In this way, “Second Chance” is a worthy sequel to the masterful two-parter “Two-Face” from the earliest days of the show, and this is something that BtAS has always done well; in the absence of long-running arcs, the writers often revisited standout episodes with remarkable follow-ups that built on the themes and characters. (See also “His Silicon Soul,” “I Am the Night,” and “Day of the Samurai,” to name a few.) In “Second Chance,” the writers pick up the tragedy of Harvey Dent and further explore this idea that Harvey’s worst demons have always been himself. From a clever use of flashbacks to the reappearance of Harvey’s psychiatrist, “Second Chance” picks up the baton from “Two-Face” in giving us a painful exploration of a man whose scars run so much deeper than the cosmetic fix his doctors pursue.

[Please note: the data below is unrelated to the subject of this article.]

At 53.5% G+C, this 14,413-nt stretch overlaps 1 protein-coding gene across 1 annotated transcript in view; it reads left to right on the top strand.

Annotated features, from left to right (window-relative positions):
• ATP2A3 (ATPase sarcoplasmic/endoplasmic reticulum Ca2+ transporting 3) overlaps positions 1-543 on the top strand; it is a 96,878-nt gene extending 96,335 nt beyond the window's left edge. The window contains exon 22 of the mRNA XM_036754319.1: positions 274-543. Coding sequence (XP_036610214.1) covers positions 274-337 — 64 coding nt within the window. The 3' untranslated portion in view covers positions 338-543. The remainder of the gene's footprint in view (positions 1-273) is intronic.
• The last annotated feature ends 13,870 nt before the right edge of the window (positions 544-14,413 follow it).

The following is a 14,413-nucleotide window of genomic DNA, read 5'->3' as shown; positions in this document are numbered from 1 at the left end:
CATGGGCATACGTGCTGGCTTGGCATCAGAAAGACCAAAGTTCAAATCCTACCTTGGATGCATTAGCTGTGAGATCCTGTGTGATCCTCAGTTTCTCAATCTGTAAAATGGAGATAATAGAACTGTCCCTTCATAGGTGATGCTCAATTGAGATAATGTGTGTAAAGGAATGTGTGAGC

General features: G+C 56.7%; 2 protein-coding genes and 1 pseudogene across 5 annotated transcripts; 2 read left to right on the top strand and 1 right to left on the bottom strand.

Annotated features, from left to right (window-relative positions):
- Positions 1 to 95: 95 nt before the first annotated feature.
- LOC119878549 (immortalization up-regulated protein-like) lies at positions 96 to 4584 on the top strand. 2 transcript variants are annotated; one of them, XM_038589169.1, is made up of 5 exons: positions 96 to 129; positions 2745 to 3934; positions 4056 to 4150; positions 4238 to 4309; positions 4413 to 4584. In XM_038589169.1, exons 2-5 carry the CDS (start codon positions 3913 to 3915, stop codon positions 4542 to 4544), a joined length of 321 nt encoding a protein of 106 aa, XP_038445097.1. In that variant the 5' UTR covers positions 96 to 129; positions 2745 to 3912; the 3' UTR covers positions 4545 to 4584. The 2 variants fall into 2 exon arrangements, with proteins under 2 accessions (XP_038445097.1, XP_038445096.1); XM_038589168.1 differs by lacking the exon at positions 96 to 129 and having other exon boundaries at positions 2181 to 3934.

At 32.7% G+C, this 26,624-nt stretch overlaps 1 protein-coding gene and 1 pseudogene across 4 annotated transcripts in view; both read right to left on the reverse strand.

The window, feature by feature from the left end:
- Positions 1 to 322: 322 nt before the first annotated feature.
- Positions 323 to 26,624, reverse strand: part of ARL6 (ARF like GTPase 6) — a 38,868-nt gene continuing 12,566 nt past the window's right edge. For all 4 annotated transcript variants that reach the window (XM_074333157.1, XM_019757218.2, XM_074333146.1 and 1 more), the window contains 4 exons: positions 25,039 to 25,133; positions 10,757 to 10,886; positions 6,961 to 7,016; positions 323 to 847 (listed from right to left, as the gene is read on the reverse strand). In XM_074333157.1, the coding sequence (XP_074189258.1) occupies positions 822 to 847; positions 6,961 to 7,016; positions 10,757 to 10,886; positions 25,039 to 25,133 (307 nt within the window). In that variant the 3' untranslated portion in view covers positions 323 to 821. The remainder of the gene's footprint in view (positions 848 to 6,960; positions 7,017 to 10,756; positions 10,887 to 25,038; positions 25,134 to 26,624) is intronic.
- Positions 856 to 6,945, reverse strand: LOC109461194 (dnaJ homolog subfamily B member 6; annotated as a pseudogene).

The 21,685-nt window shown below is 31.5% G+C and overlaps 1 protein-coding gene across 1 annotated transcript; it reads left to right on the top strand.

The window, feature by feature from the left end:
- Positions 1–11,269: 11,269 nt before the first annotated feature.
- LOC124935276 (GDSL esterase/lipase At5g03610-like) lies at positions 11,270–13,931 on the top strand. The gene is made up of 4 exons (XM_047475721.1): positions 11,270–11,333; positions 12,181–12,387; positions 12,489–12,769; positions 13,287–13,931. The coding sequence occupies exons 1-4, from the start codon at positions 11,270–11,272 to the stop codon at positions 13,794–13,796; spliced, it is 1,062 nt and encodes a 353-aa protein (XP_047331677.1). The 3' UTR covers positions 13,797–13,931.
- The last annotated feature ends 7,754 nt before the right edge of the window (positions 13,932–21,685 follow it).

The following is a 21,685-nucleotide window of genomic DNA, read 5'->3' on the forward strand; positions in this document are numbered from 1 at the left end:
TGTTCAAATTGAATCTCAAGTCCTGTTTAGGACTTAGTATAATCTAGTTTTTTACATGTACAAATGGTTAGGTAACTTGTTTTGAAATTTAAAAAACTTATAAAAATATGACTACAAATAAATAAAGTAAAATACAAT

Usually on episodes like this one, with three distinct writers and a director, I’ll wonder why so many cooks got involved with the broth, but in this case the three writers work together pretty seamlessly. There must have been some division of labor between the Two-Face bits and the search for Harvey, but I think it’s evident that the Paul Dini bits are the ones that make this episode feel like one day in a vast tapestry of Gotham nights. Continuity with “Two-Face” aside, it’s quintessential Batman to discover that our Dark Knight has a readymade list of suspects even before the abduction. Moreover, the scene with Penguin (featuring Paul Williams at his Burgess Meredith best) introduces a lengthy backstory and rivalry between Penguin and Two-Face. In the hands of a less capable craftsman, that sort of brute-force exposition might feel hamfisted, but the writers here have a way of working those words into conversation, helped perhaps by the fact that Penguin’s syntax is more circuitous than the long way through a thesaurus.